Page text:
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The Valley of Vision: A Collection of Puritan Prayers & Devotions Paperback – November 1, 1975


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Product Details

  • Paperback: 223 pages
  • Publisher: The Banner of Truth Trust (November 1, 1975)
  • Language: English
  • ISBN-10: 0851512283
  • ISBN-13: 978-0851512280
  • Product Dimensions: 8.6 x 5.5 x 0.7 inches
  • Shipping Weight: 12 ounces (View shipping rates and policies)
  • Average Customer Review: 4.9 out of 5 stars  See all reviews (317 customer reviews)
  • Amazon Best Sellers Rank: #15,106 in Books (See Top 100 in Books)

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Customer Reviews

4.9 out of 5 stars
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4 star
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See all 317 customer reviews
The prayers of the Puritans are incredibly inspiring and beautiful.
Gail B.
I gave this book away as a gift, but I will order another one for myself because it such a good book.
Mom2Many
Reading prayers from this book should be included in every Christian's daily devotional time.
D. Gaither

Most Helpful Customer Reviews

140 of 144 people found the following review helpful By William E. Turner Jr. on August 3, 2002
Format: Paperback
"The soul learns to pray by praying; for prayer is communion with a transcendent and immanent God who on the ground of his nature and attributes calls forth all the powers of the redeemed soul in acts of total adoration and dedication." (Preface)
The Puritans recognized that prayer and doctrine are not to be separated. In their prayers they kept the two together. In fact it was their doctrinal understanding, which indeed produced such deep, and lasting prayers. Theology instilled a thorough passion for prayer. Likewise it is prayer, which sinks us deeper into the mysteries of God's self-disclosure of himself. It is prayer, which furthers our theology.
It is to this end which we, as Christians must strive. We must search out our Triune God in prayer and devotion as we seek him in his word and through our prayers.
Arthur Bennett has provided the Church a great service by collecting the prayers of the saints. The book is arranged topically under the following headings: 1. Father, Son, and Holy Spirit; 2. Redemption and Reconciliation; 3. Penitence and Deprecation; 4. Needs and Devotions; 5. Holy Aspirations; 6. Approach to God; 7. Gifts of Grace; 8. Service and Ministry; 9. Valediction; 10. A Week's Shared Prayers.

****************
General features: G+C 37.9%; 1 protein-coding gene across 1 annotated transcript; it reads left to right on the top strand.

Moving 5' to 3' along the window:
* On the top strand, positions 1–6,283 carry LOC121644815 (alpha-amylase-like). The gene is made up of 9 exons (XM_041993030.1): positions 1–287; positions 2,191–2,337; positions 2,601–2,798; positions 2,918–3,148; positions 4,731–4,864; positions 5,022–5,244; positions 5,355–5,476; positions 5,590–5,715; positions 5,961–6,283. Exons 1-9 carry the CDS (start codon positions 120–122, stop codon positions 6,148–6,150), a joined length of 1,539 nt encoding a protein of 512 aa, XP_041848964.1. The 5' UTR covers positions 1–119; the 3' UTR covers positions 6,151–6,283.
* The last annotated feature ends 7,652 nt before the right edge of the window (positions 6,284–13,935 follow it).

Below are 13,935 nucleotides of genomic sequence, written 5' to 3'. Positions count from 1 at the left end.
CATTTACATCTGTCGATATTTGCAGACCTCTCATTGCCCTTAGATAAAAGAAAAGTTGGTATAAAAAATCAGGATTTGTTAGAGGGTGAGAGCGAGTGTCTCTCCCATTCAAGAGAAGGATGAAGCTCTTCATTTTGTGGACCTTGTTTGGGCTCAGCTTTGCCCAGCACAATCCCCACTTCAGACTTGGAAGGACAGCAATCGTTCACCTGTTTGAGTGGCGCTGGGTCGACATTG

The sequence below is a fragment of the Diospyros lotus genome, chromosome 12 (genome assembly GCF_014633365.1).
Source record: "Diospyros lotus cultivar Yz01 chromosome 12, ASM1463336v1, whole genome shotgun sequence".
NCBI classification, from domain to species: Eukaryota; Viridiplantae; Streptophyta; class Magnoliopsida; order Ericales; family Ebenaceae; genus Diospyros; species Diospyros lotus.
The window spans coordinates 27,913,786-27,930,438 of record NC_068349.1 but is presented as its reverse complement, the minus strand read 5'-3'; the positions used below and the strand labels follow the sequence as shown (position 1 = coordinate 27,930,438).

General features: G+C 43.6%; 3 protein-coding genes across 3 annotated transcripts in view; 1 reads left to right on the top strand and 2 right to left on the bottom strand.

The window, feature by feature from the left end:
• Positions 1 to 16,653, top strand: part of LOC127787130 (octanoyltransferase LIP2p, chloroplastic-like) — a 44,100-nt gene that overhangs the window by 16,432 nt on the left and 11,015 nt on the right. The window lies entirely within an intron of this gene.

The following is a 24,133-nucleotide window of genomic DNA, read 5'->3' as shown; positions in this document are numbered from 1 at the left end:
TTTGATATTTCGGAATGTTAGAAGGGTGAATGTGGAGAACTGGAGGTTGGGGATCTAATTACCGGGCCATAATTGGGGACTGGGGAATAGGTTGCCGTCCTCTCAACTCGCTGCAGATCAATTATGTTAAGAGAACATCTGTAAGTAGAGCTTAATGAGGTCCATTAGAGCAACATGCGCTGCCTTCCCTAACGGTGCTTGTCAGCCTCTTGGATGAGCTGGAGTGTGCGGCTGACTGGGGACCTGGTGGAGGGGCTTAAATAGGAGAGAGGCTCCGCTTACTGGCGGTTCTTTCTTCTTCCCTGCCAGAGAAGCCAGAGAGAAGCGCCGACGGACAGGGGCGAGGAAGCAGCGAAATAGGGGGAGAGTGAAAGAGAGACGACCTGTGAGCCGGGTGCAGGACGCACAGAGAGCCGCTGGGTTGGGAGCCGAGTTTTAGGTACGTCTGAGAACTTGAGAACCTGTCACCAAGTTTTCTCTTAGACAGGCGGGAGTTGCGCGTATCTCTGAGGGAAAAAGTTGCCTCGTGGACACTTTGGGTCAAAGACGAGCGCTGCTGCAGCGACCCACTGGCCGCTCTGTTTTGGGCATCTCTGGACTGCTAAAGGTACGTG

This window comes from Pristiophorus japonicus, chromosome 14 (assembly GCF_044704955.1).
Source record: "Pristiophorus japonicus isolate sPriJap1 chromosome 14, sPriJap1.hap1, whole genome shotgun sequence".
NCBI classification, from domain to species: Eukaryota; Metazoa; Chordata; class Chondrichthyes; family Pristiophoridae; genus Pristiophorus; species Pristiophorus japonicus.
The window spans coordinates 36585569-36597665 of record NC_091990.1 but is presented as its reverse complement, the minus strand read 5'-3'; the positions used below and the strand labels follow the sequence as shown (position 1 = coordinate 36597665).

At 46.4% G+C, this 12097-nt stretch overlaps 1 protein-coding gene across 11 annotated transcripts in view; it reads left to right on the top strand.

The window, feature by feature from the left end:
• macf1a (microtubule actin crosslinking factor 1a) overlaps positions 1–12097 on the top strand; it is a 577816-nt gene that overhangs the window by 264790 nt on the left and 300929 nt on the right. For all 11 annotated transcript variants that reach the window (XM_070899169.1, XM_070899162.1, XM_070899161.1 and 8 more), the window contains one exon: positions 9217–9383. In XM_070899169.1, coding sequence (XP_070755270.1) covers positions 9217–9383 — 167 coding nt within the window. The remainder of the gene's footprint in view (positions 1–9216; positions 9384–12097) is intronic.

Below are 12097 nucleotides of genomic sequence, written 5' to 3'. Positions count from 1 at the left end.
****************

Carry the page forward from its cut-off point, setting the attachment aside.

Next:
This book is excellent for both private and public devotion. The only disadvantage I found to the book was that each individual prayer was not attributed to its corresponding author. However this is probably a good idea in keeping with the intent of the book. Its intention is as a guide to lead us to prayer when the heart is cold or to further pour fuel on the heart, which is already aflame.
May this be used of the Lord to ignite our hearts in a holy passion toward him. O' Lord teach us to pray!
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77 of 79 people found the following review helpful By George M. Nickles III on March 9, 2004
Format: Paperback
I can read about three or four prayers before being overwhelmed by the depth and riches of these prayers. They show the depth of knowledge and wisdom of their writers, but even more they show the writers' deep abhorrence of their sin and devotion to God. They also show keen insight into the private sins of our hearts. These prayers are old; I had to frequently consult a dictionary to understand some words that are no longer in common use. I can't help but feel that Christianity in our day is terribly shallow compared to what the Puritans knew.
Each prayer is about one page long, has a brief title given by the book's editor, and is presented anonymously. The prayers are grouped into sections such as "Redemption and Reconciliation," "Holy Aspirations," and "Approach to God." A brief preface is the only background given, all the rest of the book is simply the prayers themselves.